Planned Fifty-five acre controlled burn in Foresthill next week

On Tuesday, June 28th, the California Department of Forestry and Fire Protection (CAL FIRE) Nevada-Yuba-Placer Unit in cooperation with the US Bureau of Reclamation, California State Parks, Placer County, and the CAL FIRE Vegetation Management Program will conduct a 55 acre prescribed burn under the Foresthill Bridge in Placer County. The burn will occur directly under the bridge in the Middle Fork American River Canyon, approximately one mile northeast of Auburn.

CAL FIRE is conducting this prescribed burn as part of an ongoing fuel reduction project to minimize potential wildfire risk. The primary purpose is to reduce hazardous fuel below the Foresthill Bridge, allowing Placer County to safely perform ongoing seismic retrofit activities. The project serves several other functions as well: reducing the potential for fires caused by fireworks each year around the 4th of July, allowing firefighters to experience wildland firefighting tactics in a controlled environment, and providing a fuel break that can be used in the future to stop or slow a major fire.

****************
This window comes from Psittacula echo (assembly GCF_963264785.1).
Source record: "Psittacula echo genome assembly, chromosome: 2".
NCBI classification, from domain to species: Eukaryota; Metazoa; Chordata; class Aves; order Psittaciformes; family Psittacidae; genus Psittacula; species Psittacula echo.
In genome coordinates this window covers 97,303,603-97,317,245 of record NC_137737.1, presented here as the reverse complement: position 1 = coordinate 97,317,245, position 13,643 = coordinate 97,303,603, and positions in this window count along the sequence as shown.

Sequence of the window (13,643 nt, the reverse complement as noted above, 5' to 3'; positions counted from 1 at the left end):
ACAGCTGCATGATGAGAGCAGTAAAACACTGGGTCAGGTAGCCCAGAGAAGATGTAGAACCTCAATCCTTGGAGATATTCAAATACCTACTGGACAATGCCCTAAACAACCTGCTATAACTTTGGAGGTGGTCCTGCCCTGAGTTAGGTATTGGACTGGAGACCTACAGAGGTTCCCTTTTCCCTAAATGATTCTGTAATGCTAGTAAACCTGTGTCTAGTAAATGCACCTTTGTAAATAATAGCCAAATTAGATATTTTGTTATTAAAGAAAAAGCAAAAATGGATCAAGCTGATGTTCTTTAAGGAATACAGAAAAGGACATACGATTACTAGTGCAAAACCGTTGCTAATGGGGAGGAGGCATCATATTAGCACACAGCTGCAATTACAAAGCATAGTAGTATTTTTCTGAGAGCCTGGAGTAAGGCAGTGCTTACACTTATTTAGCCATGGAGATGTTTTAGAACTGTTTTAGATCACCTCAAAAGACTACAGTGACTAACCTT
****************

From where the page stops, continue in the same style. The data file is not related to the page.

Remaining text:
The burn will start at 10:00 a.m. and continue into the evening hours. It will consist of two burn units, one on the east side of the river and one on the west side. Smoke will be visible from Interstate 80, Highway 49, Auburn, Foresthill, and surrounding communities.

Resources including fire engines, hand crews, bull dozers, and a helicopter will work to keep the fire within existing containment lines. Firefighters working in firing teams will work to control the fire intensity and ensure the fire progresses in a safe manner. CAL FIRE resources will continue to check the area for several days.

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Sacramento boat patrols to be eliminated

The Sacramento Fire Department’s two boat patrols are set to be eliminated due to budget cuts in mid-July. 

That announcement comes a day after Sacramento City, Sacramento Metro and the Folsom Fire Departments made nearly two dozen rescues on the water during “Operation River Safe”.”